Thursday, January 21, 2016

Former Pilot for Alaska Airlines Arrested on Federal Charges of Flying Passenger Aircraft while under the Influence of Alcohol

David Hans Arntson, a former Alaska Airlines pilot, has been arrested on federal charges accusing him of flying a passenger plane while drunk.



David Hans Arntson:   “I bet it’s for me” when he saw the drug tester at John Wayne Airport, according to court documents, which you can read above or by clicking here 

Department of Justice
U.S. Attorney’s Office
Central District of California
FOR IMMEDIATE RELEASE
Thursday, January 21, 2016

LOS ANGELES – Federal authorities have arrested a former captain with Alaska Airlines on federal charges of piloting a plane with passengers while under the influence of alcohol.

David Hans Arntson, 60, a resident of Newport Beach, was arrested yesterday morning and was arraigned on the felony charge yesterday afternoon in federal court in Los Angeles.

Arntson was released on a $25,000 bond and was ordered to appear for an arraignment on February 10.

According to a criminal complaint filed Tuesday in United States District Court, Arntson was the pilot of two Alaska Airlines flights on June 20, 2014. The first flight was from San Diego International Airport to Portland, Oregon. He then flew a plane from Portland, Oregon, to John Wayne Airport in Orange County.

After landing at John Wayne Airport, Arntson was selected for random drug and alcohol testing by Alaska Airlines. A technician for Alaska Airlines performed two tests on Arntson and received results that the pilot had a blood alcohol concentration of 0.134 percent and 0.142 percent. After the technician informed Alaska Airlines of the test results, it removed Arntson from all safety-sensitive duties.

According to federal law, a person operating a “common carrier,” such as a commercial airliner, is presumed to be under the influence of alcohol when his or her blood alcohol content is 0.10 percent or higher.

Arntson’s co-pilot on the two flights on June 20 remembered seeing the drug tester when the plane landed at John Wayne Airport and recalled Arntson say “I bet it’s for me,” according to the complaint.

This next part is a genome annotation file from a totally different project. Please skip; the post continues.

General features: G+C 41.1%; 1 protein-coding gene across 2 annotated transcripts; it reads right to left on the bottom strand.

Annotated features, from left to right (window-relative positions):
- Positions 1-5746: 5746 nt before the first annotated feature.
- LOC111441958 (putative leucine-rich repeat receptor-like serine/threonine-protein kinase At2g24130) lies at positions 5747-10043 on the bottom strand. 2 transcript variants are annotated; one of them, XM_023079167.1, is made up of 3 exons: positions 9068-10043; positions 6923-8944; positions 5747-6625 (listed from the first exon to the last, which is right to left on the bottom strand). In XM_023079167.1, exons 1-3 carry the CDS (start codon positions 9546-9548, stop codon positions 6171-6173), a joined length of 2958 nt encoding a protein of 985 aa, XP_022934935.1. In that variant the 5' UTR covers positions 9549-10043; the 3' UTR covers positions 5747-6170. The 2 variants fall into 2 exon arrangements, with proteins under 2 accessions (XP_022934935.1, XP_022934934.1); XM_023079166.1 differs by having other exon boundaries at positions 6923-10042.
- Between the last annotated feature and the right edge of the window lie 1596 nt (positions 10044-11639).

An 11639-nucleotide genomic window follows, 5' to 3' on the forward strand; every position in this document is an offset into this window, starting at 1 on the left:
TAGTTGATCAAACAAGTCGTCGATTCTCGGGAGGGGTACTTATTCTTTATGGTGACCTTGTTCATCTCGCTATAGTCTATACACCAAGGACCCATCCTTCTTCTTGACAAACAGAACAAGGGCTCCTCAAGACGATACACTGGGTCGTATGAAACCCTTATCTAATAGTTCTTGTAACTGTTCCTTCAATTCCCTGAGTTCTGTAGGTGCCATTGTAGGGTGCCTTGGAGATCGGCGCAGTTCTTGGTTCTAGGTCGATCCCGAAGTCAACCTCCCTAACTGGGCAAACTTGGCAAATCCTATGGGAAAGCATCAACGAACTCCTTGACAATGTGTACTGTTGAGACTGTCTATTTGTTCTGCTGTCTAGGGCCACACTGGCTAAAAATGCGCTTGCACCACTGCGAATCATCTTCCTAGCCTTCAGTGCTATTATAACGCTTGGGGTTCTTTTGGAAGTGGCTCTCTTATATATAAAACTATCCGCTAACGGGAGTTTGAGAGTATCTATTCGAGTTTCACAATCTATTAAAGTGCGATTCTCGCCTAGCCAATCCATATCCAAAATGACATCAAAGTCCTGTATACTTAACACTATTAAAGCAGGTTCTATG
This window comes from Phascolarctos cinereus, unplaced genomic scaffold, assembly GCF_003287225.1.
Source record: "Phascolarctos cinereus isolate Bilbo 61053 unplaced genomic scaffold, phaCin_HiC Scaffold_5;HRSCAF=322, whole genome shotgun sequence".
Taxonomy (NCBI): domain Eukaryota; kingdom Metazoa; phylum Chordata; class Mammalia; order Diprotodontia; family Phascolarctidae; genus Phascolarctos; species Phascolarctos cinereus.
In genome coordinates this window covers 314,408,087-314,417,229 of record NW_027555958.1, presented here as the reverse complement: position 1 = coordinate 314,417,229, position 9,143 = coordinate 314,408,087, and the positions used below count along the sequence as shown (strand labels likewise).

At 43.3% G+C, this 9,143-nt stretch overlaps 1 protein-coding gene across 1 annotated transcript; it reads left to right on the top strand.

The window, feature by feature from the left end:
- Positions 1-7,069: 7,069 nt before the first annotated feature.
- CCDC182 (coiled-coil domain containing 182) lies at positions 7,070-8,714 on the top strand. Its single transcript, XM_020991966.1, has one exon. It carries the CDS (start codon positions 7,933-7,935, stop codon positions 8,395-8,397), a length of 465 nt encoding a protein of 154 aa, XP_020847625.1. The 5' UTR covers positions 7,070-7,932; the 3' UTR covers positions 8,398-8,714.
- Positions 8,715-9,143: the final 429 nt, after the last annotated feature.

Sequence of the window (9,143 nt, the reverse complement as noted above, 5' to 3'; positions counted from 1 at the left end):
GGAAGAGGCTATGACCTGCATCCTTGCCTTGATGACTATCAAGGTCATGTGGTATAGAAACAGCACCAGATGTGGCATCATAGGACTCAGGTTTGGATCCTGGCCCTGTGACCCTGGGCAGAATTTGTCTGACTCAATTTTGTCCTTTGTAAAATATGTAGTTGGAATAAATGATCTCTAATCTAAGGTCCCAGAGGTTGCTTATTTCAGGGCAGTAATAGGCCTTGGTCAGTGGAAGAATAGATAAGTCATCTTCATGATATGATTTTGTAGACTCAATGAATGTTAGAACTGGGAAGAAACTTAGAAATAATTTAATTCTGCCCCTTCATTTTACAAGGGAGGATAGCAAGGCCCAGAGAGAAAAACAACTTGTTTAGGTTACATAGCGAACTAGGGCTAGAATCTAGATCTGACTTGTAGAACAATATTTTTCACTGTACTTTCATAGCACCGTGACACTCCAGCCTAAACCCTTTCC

Following the June 20, 2014, incident, Arntson retired from Alaska Airlines.

“Those in command of passenger jets, or any other form of public transportation, have an obligation to serve the public in the safest and most responsible way possible,” said United States Attorney Eileen M. Decker. “We cannot and will not tolerate those who violate the trust of their passengers by endangering lives.”

A criminal complaint contains allegations that a defendant has committed a crime. Every defendant is presumed to be innocent until and unless proven guilty in court.

The charge of operating a common carrier while under the influence of alcohol or drugs carries a statutory maximum penalty of 15 years in federal prison.

The investigation into Arntson was conducted by the United States Department of Transportation, Office of Inspector General.

Source:  http://www.justice.gov


SEATTLE -- A former Alaska Airlines pilot is facing federal charges for allegedly piloting a commercial flight while under the influence of alcohol.

David Hans Arntson was arrested Wednesday at his California home and arraigned on the felony charge later that day. The 60-year-old pilot is accused of piloting two Alaska Airlines flights in June 2014 while under the influence, according to federal prosecutors.

On the day in question, Arntson flew from San Diego to Portland, and then from Portland to John Wayne Airport in Orange County, California. When he landed at John Wayne, the airline selected Arntson for a random drug and alcohol test.

Prosecutors say an airline technician performed two tests on Arntson, and both were over the legal limit. The pilot had a blood alcohol concentration of .134 and .142, according to prosecutors.

"According to federal law, a person operating a 'common carrier,' such as a commercial airliner, is presumed to be under the influence of alcohol when his or her blood alcohol content is 0.10 percent or higher," prosecutors said in a Thursday news release.

After failing the tests, Arntson was immediately removed from all safety-sensitive duties. He later retired from Alaska Airlines.

"Those in command of passenger jets, or any other form of public transportation, have an obligation to serve the public in the safest and most responsible way possible," United States Attorney Eileen M. Decker said in the news release. "We cannot and will not tolerate those who violate the trust of their passengers by endangering lives."

Alaska acknowledged the arrest in a Thursday evening statement.

"Alaska Airlines has an uncompromising commitment to safety and compliance and we put the safety of our passengers and our employees above all else. We have a zero tolerance policy for employees, including pilots, who fail alcohol and drug tests," the statement reads.

The charge of operating a common carrier while under the influence of alcohol or drugs carries a statutory maximum penalty of 15 years in federal prison.

Source:   http://komonews.com

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